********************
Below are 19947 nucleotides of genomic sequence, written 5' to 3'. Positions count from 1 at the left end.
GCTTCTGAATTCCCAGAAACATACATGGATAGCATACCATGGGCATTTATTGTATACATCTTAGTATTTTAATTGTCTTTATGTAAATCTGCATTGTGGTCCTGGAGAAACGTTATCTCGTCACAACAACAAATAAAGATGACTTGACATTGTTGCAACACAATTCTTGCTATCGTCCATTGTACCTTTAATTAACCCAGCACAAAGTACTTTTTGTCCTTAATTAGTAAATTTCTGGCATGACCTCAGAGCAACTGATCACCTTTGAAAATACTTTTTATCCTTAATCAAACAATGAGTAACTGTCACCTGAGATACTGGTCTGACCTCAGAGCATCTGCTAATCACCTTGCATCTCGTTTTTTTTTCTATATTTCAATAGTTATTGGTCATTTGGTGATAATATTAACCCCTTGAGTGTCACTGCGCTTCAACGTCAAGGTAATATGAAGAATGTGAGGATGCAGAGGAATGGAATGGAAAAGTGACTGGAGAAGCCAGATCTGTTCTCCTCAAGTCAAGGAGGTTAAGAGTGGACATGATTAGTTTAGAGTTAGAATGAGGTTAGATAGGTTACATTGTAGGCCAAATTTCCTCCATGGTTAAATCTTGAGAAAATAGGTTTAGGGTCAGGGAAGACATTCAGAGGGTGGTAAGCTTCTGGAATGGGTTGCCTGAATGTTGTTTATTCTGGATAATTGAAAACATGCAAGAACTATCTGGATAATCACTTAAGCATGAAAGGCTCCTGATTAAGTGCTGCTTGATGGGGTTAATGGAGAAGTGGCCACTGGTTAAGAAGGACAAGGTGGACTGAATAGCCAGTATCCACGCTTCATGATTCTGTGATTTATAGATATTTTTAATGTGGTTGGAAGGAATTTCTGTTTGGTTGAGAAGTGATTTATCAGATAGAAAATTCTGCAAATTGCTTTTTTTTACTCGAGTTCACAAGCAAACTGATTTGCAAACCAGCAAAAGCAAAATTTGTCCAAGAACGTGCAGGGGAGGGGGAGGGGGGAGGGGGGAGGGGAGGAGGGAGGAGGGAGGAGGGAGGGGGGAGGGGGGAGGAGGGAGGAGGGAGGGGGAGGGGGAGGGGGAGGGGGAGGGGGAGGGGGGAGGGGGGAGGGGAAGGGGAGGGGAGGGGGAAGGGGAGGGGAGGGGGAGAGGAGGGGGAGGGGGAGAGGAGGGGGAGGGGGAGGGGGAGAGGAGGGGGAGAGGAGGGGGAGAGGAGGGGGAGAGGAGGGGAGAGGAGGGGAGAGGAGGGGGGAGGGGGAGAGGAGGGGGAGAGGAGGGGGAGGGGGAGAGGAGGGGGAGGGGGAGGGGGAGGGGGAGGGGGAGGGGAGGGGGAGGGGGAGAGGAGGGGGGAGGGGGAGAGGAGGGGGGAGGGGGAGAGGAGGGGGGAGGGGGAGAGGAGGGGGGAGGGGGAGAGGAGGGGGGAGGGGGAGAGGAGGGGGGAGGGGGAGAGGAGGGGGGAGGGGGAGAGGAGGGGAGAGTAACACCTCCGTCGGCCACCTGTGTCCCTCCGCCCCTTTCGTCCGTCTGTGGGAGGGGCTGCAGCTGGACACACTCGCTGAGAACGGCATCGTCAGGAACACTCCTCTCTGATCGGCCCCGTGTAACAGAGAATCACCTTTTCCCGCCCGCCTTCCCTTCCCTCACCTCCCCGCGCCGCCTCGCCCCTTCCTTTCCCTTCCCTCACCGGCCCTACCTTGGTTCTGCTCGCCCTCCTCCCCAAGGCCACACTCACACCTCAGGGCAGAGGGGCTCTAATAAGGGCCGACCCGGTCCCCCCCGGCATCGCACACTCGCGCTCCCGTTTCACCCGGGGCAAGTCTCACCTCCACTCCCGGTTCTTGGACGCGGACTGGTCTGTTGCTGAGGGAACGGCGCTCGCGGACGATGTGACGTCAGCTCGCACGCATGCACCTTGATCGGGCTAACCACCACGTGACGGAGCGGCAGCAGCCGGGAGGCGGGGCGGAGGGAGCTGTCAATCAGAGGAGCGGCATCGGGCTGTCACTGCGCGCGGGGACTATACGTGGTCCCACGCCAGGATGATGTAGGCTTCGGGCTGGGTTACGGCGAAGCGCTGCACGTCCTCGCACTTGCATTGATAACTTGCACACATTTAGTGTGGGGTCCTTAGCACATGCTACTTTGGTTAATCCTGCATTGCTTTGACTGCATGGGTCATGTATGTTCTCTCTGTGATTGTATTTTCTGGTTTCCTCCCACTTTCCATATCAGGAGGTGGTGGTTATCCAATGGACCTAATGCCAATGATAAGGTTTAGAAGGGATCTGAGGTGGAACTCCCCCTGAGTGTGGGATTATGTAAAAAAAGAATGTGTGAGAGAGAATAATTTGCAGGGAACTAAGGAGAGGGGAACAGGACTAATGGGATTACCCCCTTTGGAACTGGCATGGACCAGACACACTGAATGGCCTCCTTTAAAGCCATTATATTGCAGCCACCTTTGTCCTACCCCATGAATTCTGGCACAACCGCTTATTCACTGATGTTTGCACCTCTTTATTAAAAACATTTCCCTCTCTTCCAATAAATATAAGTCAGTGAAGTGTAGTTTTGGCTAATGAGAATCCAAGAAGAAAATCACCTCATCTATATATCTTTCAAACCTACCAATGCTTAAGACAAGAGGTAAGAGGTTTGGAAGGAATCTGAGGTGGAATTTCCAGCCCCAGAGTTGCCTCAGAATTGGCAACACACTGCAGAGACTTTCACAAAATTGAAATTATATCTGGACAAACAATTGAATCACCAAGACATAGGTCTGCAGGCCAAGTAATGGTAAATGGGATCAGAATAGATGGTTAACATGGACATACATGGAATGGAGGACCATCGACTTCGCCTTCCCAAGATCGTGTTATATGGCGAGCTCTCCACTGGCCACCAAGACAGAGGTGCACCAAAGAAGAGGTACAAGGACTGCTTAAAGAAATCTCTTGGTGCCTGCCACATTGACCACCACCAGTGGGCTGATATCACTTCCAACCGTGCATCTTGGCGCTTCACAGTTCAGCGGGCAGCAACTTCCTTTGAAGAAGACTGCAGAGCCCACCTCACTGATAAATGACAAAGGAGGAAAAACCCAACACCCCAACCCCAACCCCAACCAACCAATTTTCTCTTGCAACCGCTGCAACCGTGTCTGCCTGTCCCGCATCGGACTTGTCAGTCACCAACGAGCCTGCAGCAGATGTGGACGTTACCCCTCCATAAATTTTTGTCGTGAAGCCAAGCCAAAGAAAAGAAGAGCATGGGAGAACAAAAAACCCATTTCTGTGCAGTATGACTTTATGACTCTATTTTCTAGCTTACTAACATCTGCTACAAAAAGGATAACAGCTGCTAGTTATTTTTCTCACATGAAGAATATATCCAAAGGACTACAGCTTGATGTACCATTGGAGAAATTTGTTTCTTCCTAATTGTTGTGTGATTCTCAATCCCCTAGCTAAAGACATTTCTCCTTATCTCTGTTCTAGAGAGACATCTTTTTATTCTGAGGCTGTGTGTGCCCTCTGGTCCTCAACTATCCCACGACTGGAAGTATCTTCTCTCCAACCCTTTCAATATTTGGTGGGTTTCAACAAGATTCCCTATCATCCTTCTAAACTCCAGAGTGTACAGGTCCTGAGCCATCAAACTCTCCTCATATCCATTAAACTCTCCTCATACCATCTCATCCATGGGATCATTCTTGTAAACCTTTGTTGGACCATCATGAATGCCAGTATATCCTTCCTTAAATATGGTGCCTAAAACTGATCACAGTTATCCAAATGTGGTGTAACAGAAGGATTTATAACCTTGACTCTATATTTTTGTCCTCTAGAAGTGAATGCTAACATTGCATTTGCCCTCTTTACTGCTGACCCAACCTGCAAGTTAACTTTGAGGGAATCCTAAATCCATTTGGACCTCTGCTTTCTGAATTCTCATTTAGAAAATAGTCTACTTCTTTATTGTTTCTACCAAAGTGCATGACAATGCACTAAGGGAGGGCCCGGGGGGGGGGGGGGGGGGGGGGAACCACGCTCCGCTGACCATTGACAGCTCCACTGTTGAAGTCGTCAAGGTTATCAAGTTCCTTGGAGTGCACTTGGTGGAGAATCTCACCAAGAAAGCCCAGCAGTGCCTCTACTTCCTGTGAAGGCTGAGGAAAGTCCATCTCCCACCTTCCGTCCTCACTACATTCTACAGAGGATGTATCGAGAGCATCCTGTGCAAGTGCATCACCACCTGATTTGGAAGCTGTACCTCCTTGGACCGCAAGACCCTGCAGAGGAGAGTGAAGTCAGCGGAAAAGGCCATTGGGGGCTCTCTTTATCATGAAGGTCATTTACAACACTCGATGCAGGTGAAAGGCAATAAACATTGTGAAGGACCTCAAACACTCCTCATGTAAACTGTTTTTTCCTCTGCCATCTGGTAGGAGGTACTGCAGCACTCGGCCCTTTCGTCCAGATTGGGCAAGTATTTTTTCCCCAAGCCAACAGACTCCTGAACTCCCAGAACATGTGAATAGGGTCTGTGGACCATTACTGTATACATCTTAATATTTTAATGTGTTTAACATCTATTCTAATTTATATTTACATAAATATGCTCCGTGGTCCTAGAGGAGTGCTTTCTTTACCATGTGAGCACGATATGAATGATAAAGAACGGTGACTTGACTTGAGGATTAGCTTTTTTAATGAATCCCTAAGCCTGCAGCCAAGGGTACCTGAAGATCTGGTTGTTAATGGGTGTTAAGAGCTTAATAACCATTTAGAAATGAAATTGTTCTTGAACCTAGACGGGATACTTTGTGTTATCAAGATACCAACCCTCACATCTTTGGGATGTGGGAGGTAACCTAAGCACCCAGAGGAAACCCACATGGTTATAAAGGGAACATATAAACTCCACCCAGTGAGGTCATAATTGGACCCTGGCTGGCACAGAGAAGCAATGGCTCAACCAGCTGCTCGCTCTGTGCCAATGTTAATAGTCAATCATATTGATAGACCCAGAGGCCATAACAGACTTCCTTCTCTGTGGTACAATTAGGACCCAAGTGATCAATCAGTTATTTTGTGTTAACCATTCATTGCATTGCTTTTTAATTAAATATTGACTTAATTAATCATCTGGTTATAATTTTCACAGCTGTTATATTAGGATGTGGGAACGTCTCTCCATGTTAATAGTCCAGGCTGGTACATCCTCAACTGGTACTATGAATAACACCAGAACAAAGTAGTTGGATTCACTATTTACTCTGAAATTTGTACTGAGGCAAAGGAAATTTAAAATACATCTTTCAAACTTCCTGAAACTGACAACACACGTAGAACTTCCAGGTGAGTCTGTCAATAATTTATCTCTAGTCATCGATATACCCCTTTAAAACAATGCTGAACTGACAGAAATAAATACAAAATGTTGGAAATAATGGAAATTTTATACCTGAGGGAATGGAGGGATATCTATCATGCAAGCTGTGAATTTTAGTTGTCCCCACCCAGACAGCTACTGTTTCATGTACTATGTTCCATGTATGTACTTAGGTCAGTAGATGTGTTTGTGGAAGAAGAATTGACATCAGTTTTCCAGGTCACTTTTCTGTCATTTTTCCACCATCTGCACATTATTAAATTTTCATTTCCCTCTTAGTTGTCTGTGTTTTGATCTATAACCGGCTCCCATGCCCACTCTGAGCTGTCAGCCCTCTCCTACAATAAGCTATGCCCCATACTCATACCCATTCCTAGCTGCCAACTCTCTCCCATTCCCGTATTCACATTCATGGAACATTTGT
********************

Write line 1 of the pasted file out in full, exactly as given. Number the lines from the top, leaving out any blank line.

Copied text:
Below are 19947 nucleotides of genomic sequence, written 5' to 3'. Positions count from 1 at the left end.